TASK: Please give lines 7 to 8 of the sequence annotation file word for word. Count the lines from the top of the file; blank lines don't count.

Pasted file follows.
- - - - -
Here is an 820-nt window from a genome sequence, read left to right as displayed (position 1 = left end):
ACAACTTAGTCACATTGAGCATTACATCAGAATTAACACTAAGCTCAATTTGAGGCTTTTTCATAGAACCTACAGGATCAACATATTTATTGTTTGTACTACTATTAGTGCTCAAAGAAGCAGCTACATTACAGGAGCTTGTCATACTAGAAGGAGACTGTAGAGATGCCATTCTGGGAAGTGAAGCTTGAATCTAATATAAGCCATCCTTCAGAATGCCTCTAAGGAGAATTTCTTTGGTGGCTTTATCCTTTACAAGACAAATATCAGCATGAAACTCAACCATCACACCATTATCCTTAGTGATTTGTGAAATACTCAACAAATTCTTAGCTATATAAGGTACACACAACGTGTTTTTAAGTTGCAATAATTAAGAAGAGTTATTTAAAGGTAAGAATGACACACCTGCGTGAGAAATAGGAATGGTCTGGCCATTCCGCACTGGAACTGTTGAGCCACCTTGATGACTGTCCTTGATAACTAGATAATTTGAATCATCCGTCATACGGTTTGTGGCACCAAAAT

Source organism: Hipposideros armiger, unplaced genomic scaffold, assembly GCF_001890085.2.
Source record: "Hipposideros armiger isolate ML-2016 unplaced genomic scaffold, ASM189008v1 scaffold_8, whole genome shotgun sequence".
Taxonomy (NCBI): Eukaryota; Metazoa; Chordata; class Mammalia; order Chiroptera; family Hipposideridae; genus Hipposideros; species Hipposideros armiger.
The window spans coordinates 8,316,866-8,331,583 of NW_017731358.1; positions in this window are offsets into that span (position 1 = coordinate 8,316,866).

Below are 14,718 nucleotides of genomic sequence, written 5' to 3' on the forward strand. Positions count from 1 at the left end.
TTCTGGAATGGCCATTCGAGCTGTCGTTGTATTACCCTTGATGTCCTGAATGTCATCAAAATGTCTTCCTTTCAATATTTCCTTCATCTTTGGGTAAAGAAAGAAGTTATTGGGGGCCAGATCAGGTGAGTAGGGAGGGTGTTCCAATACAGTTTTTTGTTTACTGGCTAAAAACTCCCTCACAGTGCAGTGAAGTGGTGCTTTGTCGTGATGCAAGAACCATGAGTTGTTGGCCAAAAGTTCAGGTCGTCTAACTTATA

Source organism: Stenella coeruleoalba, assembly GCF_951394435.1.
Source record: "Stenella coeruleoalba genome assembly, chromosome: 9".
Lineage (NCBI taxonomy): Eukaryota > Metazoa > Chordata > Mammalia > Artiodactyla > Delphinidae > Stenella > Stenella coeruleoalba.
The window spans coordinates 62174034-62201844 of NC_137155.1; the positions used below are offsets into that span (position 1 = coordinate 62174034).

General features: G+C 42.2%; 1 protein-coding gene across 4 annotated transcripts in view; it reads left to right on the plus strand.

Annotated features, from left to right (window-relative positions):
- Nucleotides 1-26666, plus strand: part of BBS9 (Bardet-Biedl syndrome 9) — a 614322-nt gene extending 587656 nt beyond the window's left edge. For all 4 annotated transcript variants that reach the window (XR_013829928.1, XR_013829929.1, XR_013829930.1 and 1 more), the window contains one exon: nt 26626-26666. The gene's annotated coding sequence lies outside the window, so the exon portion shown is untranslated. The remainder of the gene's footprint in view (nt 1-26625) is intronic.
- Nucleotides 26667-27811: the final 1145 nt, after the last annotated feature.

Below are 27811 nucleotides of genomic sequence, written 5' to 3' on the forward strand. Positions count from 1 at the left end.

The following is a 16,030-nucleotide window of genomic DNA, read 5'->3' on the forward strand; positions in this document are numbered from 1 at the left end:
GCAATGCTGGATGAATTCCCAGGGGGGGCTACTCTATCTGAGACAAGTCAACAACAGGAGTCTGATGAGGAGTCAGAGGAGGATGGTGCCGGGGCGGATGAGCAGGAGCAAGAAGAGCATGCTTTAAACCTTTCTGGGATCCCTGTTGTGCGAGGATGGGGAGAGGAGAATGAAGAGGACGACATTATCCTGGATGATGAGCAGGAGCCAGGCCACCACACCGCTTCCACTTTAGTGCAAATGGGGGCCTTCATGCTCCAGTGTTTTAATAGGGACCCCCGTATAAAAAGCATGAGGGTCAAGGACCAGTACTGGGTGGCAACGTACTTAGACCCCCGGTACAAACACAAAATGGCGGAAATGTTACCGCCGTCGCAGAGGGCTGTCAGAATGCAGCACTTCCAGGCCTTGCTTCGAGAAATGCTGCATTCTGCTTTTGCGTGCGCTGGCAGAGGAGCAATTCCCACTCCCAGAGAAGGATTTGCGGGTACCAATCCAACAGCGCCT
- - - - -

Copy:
Below are 14,718 nucleotides of genomic sequence, written 5' to 3' on the forward strand. Positions count from 1 at the left end.
TTCTGGAATGGCCATTCGAGCTGTCGTTGTATTACCCTTGATGTCCTGAATGTCATCAAAATGTCTTCCTTTCAATATTTCCTTCATCTTTGGGTAAAGAAAGAAGTTATTGGGGGCCAGATCAGGTGAGTAGGGAGGGTGTTCCAATACAGTTTTTTGTTTACTGGCTAAAAACTCCCTCACAGTGCAGTGAAGTGGTGCTTTGTCGTGATGCAAGAACCATGAGTTGTTGGCCAAAAGTTCAGGTCGTCTAACTTATA